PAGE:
Friday, June 12, 2009


Nankinmachi is the Chinatown in Kobe. Long ago the area housed Chinese merchants come to Japan to trade, just like the European merchants clustered in their mansions up towards the mountainside. Those European villas are now Western-style restaurants and wedding chapels, and similarly, Nankinmachi is now home to a busy Chinese-themed shopping and restaurant area. It's not very big (nothing like its counterpart in Yokohama) but there's still plenty of restaurants, ramen joints, street stalls, food speciality stores and the inevitable piles of souvenirs and other trinkets. The area is normally packed, with long lines for the most popular places.


Nankinmachi. The square, with its lanterns.

Come, Eat

However, for the past month or so Kobe has been the unwitting host to the Japanese swine flu outbreak. Kobe lost a lot of visitors and Nankinmachi was all but deserted as tours, school excursions and business travelers all canceled or postponed their visits. A number of businesses simply closed for a week or more. Some places take the opportunity to clean up or renovate; one restaurant has apparently taken the entire staff on a job-training and education trip.

But now the uncertainty and hysteria is passing and people are finding their way back. Two weeks ago there was still few people about and our favourite Indian restaurant had far fewer customers than usual but at least shops and restaurants were mostly open again and few people bothered with masks any longer. We realized, then, that we had a golden opportunity to go eat dinner in Nankinmachi without having to stand in line and jostle the crowds. Said and done, we went back to Kobe again the last weekend, to eat Chinese rather than Indian for once.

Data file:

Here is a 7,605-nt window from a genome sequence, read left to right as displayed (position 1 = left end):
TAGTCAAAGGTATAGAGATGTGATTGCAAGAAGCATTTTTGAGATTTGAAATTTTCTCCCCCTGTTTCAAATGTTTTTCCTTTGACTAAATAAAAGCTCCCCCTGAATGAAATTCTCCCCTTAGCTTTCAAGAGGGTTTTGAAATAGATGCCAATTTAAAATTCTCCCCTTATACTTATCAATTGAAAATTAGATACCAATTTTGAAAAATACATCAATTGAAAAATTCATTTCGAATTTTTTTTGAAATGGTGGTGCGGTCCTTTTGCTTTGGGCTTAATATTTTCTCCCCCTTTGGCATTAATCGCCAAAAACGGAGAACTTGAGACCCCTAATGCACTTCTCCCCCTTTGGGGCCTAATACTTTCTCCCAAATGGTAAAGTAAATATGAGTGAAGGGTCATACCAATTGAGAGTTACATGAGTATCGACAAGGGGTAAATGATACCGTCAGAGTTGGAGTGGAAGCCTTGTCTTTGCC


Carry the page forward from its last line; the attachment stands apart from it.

Street stall selling butaman (steamed pork buns) to hungry passers-by. Way, way better than the butaman sold at convenience stores during winter.

While there's still a lot fewer people around than usual it's clear we weren't the only ones with that idea in mind. The lines were back for the most popular ramen and butaman joints, and while we didn't have to wait, the restaurant we picked was seating almost every table. If you have similar plans it's probably a good idea to go soon; at this rate the area will be back to its normal crowded self within a few more weeks.

Nankinmachi is a touristy place, and we've kind of avoided eating there because of the crowds and a perception of high prices and indifferent food. That perception turned out, at least in our case, to be completely false. We ate at a restaurant right on the square called Toeishuke, and it was delicious (the chicken in lemon sauce could have used a bit more bite, but the rest was great). The dishes were large, with three dishes plenty for two people, and the whole meal was surprisingly inexpensive. We're certain to go back again, and soon. The whole set of pictures are available here.


Lanterns at dusk.

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